May 282018
 

Anyone who owns an interest in a partnership, multiple member LLC, or small corporation should understand the importance of having a proper buy-sell agreement in place for their business. Every business owner should develop a plan of action in the event that one of the owners of the company becomes disabled or passes away, as well as if an owner decides to retire by transferring or selling his or her interest in the company.

A well-drafted buy-sell agreement is critical for every business because, even though a business may be brand new, one of the situations mentioned above is inevitable at some point in the future. A buy-sell agreement enables business owners to develop an exit strategy and helps them avoid disagreements by clarifying owner rights and responsibilities when ownership throughout the company changes.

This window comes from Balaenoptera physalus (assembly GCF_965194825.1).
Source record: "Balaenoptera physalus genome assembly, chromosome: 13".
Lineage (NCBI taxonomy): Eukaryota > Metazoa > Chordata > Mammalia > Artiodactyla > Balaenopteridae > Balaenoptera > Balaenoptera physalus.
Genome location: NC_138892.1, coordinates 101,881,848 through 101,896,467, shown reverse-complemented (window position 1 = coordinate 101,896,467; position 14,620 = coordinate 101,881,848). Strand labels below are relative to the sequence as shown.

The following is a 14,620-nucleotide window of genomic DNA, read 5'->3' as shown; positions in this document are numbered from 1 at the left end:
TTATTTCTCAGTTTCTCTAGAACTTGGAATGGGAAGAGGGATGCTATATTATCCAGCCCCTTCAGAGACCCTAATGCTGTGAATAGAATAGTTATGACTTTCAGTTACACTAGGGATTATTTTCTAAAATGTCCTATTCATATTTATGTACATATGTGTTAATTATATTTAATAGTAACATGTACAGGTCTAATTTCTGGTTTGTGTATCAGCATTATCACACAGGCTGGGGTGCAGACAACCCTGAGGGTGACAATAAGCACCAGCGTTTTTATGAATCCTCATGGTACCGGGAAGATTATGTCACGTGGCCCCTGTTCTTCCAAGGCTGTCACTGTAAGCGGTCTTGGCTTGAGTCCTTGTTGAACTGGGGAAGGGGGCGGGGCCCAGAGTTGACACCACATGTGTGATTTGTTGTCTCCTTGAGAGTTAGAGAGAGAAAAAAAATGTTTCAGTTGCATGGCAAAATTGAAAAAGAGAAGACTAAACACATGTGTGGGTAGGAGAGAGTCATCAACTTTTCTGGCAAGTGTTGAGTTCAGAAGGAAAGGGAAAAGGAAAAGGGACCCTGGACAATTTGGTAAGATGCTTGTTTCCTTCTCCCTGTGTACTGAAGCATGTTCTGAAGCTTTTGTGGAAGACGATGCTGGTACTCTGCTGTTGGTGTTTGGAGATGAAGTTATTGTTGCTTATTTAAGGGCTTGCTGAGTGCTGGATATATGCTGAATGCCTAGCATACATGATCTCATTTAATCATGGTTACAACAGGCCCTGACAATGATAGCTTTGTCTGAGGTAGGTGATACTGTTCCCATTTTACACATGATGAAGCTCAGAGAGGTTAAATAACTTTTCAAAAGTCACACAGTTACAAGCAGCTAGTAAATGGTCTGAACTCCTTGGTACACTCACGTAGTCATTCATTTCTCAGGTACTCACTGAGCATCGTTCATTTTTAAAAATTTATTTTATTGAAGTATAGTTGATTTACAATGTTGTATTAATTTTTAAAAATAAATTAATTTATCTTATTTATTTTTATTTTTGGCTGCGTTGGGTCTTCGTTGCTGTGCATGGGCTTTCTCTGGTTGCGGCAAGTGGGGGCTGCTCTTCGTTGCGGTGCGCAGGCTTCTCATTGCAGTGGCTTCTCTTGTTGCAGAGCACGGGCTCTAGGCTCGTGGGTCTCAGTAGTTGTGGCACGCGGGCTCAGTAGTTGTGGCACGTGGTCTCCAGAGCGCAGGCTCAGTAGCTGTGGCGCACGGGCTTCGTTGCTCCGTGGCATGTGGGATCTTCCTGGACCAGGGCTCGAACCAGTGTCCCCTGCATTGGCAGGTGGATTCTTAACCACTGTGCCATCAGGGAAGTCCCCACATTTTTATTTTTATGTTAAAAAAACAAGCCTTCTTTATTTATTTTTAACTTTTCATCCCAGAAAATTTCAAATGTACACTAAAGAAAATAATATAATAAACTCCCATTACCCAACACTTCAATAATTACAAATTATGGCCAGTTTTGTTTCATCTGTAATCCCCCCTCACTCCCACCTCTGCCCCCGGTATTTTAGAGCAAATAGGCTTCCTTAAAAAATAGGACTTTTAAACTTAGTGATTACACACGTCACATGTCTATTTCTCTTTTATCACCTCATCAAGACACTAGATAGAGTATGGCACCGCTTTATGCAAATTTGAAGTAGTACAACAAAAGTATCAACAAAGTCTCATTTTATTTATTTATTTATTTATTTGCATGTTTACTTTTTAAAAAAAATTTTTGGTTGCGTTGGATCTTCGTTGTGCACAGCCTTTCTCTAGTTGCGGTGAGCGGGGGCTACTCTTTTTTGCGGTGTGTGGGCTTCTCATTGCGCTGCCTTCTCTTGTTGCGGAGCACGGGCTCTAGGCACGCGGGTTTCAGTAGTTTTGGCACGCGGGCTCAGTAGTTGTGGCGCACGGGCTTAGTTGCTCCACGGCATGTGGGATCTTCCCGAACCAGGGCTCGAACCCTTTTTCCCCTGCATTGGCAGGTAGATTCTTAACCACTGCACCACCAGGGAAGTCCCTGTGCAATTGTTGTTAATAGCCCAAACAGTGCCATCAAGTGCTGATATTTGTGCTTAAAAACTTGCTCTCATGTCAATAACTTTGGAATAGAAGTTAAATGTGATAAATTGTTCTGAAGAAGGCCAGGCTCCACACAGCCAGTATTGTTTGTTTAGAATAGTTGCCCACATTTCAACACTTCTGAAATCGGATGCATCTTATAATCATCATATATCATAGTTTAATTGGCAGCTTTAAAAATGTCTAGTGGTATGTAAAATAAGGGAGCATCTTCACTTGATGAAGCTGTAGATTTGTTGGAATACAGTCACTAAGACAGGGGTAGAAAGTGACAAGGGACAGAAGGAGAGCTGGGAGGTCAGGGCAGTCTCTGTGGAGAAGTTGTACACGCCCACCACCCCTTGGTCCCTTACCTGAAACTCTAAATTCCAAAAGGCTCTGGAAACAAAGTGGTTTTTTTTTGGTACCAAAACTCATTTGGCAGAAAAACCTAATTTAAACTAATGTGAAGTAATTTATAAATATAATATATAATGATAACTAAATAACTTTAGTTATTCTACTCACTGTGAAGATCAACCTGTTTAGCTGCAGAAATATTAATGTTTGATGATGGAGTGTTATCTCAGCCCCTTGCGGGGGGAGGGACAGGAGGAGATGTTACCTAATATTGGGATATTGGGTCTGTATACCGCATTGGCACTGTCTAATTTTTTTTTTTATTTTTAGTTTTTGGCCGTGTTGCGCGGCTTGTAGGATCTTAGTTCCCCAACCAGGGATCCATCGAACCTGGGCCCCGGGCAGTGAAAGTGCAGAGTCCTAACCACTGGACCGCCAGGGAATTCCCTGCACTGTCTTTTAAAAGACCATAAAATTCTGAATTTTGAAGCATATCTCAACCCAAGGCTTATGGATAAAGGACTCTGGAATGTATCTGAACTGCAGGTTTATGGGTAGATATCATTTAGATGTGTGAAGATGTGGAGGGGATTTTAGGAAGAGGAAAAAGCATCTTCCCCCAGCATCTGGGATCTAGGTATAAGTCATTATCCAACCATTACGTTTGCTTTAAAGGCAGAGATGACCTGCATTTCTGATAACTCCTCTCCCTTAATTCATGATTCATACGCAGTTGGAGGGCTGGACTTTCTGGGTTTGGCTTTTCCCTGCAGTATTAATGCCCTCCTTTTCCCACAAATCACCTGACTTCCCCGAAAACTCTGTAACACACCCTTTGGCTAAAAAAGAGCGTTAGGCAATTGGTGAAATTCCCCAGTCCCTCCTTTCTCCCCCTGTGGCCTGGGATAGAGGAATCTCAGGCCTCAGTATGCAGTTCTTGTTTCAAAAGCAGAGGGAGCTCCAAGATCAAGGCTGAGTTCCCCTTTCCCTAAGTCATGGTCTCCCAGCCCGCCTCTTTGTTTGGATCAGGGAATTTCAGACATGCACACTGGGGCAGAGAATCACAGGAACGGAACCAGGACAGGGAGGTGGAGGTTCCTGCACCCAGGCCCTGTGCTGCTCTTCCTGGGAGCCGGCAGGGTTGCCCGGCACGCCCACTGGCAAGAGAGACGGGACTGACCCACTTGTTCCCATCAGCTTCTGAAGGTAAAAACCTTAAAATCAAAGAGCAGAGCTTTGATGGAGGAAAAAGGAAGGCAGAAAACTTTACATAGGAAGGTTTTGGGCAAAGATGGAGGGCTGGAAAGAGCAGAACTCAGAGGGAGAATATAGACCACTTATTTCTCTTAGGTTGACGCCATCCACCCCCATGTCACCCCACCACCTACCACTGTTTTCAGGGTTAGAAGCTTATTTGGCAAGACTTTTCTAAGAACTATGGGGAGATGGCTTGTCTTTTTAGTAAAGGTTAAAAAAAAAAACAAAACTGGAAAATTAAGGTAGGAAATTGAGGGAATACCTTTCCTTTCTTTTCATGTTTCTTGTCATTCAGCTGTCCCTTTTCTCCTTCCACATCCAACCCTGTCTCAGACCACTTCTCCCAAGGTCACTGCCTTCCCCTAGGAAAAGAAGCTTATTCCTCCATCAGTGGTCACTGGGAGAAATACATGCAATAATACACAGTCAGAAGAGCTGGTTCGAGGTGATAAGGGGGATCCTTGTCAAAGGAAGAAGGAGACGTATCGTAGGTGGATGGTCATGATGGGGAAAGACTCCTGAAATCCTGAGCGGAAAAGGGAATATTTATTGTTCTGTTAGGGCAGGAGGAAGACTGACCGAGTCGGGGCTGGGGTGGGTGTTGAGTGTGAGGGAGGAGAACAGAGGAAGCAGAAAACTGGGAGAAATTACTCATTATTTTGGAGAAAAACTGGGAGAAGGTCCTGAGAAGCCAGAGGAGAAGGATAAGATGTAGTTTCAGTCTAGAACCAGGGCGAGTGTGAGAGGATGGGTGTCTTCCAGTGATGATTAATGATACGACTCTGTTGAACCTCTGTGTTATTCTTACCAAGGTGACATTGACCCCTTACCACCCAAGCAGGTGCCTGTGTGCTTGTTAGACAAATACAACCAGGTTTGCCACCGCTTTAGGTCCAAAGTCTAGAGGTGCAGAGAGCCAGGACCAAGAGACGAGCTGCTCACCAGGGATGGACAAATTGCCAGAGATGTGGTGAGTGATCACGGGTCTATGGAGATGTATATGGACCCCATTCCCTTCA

Many business owners are concerned with how they will fund a buy-sell plan. Life insurance is a common funding method. By funding a buy-sell agreement with life insurance, each owner purchases a life insurance policy on the life of the other. In the event that one of the owners dies, the surviving owner will receive the life insurance proceeds and can use those proceeds to purchase the deceased owner’s business interest at the amount specified in the buy-sell agreement.

Buy-sell agreements afford business owners a piece of mind and a protection in their investment. Please contact an attorney at Ourednik Law Offices, P.A. if you would like to learn more.

May 162012
 
Forming A Company May Not Be Enough To Protect An Owner’s Assets

Many people are familiar with the basic liability protections afforded to the owners of a business entity such as a Florida LLC, corporation, or limited partnership.  These legal structures allow for the protection of their owners from personal liability in the event of a successful lawsuit against the company.  However, what may not be as well-understood is the fact that this protection is not absolute.  Courts can and will ignore the corporate liability shield if the circumstances call for such treatment.  This legal doctrine is known as “piercing the corporate veil.” If challenged in a lawsuit, IRS audit or other More…